Archival Spaces 305
Invaders from Mars (1953) restored
Uploaded 30 September 2022
At the Cinecon Classic Film Festival in Los Angeles over Labor Day weekend, Scott MacQueen, the former head of film preservation at UCLA Film & Television Archive, presented his restoration of William Cameron Menzies’s Invaders from Mars (1953). MacQueen had previously introduced the film at this year’s Cinema Retrovato in Bologna. Although a low-budget science fiction film in Cinecolor, the film had a huge impact on children in the 1950s, possibly because of the film’s threatening parents, influencing future filmmakers, like Steven Spielberg, John Sayles, John Landis, and Brad Bird. However, because the film was produced by Edward Alperson, who went bankrupt in 1956, the film’s elements were scattered to the wind. The restoration was further complicated by the fact that a European version with ten minutes of new footage and a different ending had been added a year after its original release. Apart from the European and American versions, a hybrid version was released in 1976.
Invaders from Mars (1953) was directed by William Cameron Menzies, an art director of such classics as The Thief of Bagdad (1924) and Gone with the Wind (1939), who had occasionally directed films, like H.G. Well’s Things to Come (1934). Edward L. Alperson, who had worked as an independent B-film producer since the mid-1930s, financed the film, which starred Helena Carter, Arthur Franz, and Jimmy Hunt as the 10-year-old hero. Made at the height of the flying saucer scare, the film theorizes that a Martian spaceship lands in America, kidnap Americans, and turns them into slaves by inserting a pin-sized receiver in their brain stem. The boy observes the flying saucer land but has trouble convincing any adults, including his own parents who soon turn against him because they are under the control of the aliens. Like other sci-fi films, including The Invasion of the Body Snatchers (1956), whose very title describes Invasion from Mars, the film metaphorically works through the dual traumas of a Communist infiltration – ordinary humans becoming malevolent social actors – and parental abandonment of children.
Invented in 1948, Super Cinecolor was a 3-color process, similar to Technicolor, but, rather than exposing three b+w negatives in camera with a beam splitter, Eastman color negative was used. While Technicolor created matrixes for color printing, Cinecolor generated b+w separation positives from the original camera negative (OCN), whose emulsions were impregnated with yellow dye. The sep pos’s were then toned cyan and red and step-printed on either side of duplitized Dupont film stock with an added cyan-colored soundtrack. The process was cheaper and utilized much less light than Technicolor (no beam splitter to diffuse light.), making it suitable for lower-budget producers.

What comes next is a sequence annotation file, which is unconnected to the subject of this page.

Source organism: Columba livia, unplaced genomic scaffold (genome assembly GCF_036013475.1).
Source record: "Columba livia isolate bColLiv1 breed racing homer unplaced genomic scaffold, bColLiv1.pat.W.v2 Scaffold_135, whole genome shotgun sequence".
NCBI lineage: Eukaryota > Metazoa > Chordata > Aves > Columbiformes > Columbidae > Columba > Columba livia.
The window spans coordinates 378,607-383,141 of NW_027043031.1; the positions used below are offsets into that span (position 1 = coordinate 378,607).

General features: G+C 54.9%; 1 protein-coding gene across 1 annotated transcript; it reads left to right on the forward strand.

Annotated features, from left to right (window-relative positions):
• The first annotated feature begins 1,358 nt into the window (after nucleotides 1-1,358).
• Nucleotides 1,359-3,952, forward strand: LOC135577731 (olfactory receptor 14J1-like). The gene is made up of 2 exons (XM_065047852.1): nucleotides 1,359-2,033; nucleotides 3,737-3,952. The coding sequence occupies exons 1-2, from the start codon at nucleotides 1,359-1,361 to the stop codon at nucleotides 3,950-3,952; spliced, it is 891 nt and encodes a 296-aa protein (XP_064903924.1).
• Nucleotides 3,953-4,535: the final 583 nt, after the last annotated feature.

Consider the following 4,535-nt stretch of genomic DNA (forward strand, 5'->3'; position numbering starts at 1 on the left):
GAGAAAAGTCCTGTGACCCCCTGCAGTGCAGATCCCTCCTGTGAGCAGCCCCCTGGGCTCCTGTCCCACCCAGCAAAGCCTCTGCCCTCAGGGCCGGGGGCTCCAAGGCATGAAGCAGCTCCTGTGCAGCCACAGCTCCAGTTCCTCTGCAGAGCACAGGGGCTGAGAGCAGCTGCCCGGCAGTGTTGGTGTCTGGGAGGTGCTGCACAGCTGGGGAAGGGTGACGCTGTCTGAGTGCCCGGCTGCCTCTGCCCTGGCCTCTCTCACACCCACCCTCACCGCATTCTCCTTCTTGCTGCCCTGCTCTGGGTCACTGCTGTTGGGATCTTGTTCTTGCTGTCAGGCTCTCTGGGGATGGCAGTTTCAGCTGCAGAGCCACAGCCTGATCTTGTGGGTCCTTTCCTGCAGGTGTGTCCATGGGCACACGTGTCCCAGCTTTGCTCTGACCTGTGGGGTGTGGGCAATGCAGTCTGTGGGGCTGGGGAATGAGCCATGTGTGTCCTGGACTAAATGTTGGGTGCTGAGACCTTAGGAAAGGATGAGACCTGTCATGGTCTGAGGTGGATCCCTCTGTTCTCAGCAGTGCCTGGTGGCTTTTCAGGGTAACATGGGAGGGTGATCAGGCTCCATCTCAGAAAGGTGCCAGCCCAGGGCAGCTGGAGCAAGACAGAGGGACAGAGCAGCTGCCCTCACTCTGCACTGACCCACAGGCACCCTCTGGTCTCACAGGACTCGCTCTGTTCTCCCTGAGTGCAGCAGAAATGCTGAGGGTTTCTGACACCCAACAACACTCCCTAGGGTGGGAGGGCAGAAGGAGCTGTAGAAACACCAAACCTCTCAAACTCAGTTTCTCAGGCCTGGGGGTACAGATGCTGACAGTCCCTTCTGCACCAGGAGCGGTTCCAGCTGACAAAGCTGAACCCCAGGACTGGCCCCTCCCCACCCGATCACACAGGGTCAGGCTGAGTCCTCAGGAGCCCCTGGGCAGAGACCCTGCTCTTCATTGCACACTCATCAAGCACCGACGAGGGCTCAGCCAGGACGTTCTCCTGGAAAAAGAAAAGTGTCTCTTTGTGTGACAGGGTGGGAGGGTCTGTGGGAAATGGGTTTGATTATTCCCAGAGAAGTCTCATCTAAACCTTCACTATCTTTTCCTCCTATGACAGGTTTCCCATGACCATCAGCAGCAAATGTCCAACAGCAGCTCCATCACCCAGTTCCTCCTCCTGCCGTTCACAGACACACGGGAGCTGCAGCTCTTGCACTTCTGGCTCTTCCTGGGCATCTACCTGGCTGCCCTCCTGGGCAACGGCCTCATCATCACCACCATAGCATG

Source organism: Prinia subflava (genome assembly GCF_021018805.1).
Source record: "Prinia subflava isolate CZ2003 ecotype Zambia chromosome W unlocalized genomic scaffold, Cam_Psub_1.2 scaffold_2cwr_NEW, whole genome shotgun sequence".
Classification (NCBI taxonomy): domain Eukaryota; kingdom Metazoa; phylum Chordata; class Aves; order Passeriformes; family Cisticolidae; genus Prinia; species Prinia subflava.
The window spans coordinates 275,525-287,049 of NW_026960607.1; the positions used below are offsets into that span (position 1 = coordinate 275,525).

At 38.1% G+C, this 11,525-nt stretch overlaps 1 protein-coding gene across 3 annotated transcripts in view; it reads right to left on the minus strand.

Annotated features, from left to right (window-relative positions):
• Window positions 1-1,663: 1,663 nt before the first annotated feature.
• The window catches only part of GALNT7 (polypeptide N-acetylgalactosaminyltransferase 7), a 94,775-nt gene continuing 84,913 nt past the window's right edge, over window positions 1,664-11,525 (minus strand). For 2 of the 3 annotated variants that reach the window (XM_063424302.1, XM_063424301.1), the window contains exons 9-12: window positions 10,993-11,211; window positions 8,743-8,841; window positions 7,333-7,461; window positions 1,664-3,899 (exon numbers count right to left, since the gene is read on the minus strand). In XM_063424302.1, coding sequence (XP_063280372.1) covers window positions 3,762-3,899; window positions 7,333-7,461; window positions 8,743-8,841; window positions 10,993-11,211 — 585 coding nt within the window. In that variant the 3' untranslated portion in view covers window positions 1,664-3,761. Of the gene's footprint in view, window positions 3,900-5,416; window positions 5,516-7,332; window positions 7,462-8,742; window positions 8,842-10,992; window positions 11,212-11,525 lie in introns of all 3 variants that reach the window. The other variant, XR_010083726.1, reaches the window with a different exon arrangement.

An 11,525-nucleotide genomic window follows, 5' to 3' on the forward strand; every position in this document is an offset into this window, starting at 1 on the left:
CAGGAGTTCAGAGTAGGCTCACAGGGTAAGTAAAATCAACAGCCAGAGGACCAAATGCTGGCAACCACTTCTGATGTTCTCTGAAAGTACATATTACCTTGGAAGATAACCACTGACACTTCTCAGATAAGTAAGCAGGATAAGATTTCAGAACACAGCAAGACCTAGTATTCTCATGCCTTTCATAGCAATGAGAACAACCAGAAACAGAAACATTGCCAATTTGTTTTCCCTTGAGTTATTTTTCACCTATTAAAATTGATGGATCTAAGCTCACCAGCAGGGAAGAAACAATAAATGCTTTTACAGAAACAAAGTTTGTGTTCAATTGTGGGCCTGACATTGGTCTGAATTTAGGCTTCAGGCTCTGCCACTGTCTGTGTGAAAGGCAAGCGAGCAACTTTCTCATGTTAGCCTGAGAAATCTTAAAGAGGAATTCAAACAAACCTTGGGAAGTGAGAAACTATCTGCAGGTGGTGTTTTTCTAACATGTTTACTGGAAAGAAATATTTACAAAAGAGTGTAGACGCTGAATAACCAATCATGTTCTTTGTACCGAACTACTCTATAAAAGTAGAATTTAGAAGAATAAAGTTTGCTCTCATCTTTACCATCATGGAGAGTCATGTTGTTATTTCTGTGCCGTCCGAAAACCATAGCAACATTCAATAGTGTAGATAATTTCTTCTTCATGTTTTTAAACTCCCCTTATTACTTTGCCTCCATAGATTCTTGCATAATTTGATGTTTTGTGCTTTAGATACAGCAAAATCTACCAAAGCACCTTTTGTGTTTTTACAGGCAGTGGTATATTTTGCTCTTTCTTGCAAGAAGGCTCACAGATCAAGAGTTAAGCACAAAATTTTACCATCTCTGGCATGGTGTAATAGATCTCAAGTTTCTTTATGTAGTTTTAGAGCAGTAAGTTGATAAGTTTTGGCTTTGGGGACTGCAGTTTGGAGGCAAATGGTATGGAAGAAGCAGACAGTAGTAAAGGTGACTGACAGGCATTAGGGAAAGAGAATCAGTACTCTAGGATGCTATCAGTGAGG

The process of restoration began more than ten years ago, when Jan Willem Boseman, the owner of Ignite Films, purchased the OCN from a laboratory. The restoration began in earnest in 2021 when MacQueen was brought in to manage the project, while Ignite combed the rest of the world for more material since the OCN was missing at least one reel. Further complicating the restoration was the fact that the Cinecolor process did not allow for process shots (dissolves, fade in-outs), which had to be produced separately, and were not cut into in the printing negative. Working at Roundabout in Los Angeles, the restoration team utilized the following elements: 1) The 35mm OCN from Ignite; 2) 2 35mm Cinecolor prints of the European version from the National Archives of Australia and George Eastman Museum, respectively; 3) 1 35mm print of domestic version; 1 35mm badly faded print of the 1976 reissue.
Trying to produce a new restoration, means evaluating all the elements, and choosing the best material for different sections, once all the elements had been scanned and digitized. As MacQueen noted, the surviving prints have evidence of color fading and discoloration, and in some of the shadows what could only be described as solarization. Digital repairing these imperfections – one shot could only be found in the badly faded 1976 print – as well as the usual splice lines, scratches, and tears further complicated the restoration.
Finally, philological decisions had to be made, e.g. whether to include the ten-minute scene in the observatory that had been added in 1954, in which Dr. Kelston explains to little David the work of astronomy, thus becoming a surrogate father after the real one turns evil. Then there is the issue of two different endings: a “happy” American end in which it all appears to be a little boy’s bad dream, and the much more threatening European finale, where the boy loses his parents. The blu-ray, released this week by Ignite Films, includes both endings as well as many other bonus features.